The Polish history after 1989 is very much bound up with the countries that emerged after the transition in Central and Eastern Europe. We cared about good relations with our neighbours, repeatedly boasting about the fact that all the neighbours were new and we did not have any serious conflict with any of them. Something is changing in this area. The example of Lithuania and the evident coldness is very characteristic.
The Polish authorities have recognised that they can condescend to the Lithuanians. The famous declaration of the Prime Minister that the relations with Lithuania will be determined by the local Polish community, was followed by gestures and counter-gestures. I wonder whether the Polish President is satisfied to hear the Lithuanian partner saying that she did not come to Warsaw before the NATO summit because decisions are made in Washington. In a moment it will turn out that the proud Poland withdraws from patrolling the Lithuanian airspace and in this place will be someone else, such as the Norwegians.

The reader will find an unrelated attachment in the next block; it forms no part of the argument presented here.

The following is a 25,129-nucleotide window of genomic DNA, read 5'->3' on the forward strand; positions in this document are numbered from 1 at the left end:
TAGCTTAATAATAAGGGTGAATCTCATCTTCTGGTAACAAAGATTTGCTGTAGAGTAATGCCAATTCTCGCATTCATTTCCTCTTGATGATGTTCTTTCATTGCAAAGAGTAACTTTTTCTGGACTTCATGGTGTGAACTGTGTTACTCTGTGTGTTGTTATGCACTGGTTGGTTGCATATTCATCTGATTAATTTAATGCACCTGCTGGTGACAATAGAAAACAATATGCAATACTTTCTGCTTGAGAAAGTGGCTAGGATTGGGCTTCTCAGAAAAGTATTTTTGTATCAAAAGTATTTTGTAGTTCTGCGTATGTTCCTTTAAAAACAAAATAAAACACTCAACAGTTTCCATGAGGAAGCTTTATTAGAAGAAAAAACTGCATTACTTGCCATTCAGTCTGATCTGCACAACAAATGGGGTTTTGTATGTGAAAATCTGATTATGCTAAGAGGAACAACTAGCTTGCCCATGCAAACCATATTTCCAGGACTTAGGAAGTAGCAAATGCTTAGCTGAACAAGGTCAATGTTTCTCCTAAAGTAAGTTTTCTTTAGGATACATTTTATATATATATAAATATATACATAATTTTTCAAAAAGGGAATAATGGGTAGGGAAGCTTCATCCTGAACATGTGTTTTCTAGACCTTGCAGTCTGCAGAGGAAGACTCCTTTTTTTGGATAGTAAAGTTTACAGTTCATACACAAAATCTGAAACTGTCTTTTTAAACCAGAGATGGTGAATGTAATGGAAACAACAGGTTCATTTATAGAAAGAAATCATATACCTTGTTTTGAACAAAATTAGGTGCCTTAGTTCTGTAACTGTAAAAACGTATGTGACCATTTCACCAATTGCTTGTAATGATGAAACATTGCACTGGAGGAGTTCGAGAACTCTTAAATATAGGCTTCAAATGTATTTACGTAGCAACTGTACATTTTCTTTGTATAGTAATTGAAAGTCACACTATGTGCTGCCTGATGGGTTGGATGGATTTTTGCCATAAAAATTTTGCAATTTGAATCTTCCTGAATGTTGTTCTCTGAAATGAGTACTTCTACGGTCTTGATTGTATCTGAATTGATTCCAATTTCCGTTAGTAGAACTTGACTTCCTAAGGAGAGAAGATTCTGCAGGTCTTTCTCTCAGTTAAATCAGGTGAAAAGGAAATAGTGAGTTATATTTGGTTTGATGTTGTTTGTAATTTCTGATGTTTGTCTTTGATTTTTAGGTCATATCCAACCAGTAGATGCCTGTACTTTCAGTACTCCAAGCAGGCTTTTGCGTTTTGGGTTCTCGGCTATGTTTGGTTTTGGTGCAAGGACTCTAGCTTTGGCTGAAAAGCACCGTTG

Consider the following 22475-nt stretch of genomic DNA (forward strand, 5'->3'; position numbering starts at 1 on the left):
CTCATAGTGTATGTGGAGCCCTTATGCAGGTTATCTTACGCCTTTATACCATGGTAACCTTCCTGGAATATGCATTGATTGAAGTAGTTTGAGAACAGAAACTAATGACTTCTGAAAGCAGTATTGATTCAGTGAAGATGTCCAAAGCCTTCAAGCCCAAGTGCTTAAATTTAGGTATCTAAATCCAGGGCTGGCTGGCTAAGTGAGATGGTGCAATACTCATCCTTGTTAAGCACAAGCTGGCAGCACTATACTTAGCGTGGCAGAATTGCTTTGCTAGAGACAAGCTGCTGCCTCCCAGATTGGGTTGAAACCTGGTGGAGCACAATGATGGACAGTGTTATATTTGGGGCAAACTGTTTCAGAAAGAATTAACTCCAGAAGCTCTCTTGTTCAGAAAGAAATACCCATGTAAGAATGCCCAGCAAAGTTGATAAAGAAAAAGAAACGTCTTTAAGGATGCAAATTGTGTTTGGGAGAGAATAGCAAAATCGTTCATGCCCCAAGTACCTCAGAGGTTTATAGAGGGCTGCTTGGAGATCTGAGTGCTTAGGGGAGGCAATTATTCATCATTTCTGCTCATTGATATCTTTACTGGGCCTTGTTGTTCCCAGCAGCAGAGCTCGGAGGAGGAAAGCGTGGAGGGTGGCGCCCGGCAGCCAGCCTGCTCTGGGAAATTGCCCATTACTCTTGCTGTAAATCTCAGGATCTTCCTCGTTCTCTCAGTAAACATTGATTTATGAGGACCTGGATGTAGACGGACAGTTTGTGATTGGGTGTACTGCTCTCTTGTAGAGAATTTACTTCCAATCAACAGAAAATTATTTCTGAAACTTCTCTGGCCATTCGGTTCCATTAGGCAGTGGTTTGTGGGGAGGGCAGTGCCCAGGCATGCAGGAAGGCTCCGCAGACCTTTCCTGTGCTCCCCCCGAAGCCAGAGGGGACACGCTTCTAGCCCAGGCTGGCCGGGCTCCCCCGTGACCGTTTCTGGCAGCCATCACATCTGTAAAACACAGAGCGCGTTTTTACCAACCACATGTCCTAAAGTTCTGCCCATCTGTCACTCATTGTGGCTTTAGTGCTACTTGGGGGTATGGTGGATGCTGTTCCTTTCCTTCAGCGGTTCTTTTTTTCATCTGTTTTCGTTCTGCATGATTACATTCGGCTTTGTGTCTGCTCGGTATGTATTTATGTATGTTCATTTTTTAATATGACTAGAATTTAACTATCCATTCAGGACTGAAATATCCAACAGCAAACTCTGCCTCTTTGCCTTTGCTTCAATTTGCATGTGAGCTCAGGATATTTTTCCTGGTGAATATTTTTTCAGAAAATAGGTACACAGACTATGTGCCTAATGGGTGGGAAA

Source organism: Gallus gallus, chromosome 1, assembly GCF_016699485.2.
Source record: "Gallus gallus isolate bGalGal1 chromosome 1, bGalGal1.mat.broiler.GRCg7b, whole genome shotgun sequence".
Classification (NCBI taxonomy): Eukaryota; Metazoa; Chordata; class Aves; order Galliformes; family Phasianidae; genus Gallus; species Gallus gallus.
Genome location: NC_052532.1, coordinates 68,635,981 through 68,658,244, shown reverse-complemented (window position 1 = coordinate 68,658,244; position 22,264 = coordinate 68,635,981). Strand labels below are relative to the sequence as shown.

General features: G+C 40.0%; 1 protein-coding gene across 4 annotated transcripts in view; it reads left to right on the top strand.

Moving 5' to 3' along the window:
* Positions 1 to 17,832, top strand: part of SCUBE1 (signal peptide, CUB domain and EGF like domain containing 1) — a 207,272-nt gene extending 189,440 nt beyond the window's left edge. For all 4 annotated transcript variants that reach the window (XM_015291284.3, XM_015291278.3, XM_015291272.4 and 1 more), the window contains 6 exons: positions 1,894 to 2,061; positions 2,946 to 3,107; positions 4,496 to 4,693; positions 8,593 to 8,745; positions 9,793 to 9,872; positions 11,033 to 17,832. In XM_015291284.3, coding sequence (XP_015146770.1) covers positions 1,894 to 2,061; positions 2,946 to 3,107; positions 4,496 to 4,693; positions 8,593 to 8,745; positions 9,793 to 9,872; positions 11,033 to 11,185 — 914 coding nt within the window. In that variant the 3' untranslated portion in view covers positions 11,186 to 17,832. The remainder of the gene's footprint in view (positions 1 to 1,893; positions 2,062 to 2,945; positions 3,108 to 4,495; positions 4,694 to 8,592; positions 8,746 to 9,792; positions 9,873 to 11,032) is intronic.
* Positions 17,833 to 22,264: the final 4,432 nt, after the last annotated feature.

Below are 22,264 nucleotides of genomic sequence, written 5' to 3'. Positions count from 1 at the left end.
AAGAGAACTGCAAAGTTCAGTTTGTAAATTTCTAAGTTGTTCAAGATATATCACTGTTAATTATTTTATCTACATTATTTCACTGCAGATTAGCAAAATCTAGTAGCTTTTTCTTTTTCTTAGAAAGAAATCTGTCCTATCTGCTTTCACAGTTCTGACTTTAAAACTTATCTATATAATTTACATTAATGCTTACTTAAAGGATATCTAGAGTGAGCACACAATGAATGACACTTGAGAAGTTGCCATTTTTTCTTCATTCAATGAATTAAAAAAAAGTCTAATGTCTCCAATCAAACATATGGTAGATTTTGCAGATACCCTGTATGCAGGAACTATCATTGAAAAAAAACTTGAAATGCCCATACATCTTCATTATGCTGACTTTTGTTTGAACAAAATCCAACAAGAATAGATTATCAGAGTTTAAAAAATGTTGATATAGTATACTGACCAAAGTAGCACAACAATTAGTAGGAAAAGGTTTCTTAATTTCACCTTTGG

This mechanism works even more acutely in the European Union. Poland is struggling to maintain the Cohesion Fund, which will give us a chance to complete infrastructure projects. The country fights, however, the more and more alone. The Baltic states do not support us. Romania and Bulgaria have other problems (Schengen), the Czechs speak the language of the net payers (?) and on our side so far is Slovakia…
In relations with Lithuania, Poland goes down a blind alley. We assumed that we must force our reasons and yet it appears that the small one finds support much easier than we thought, and not necessarily in Moscow.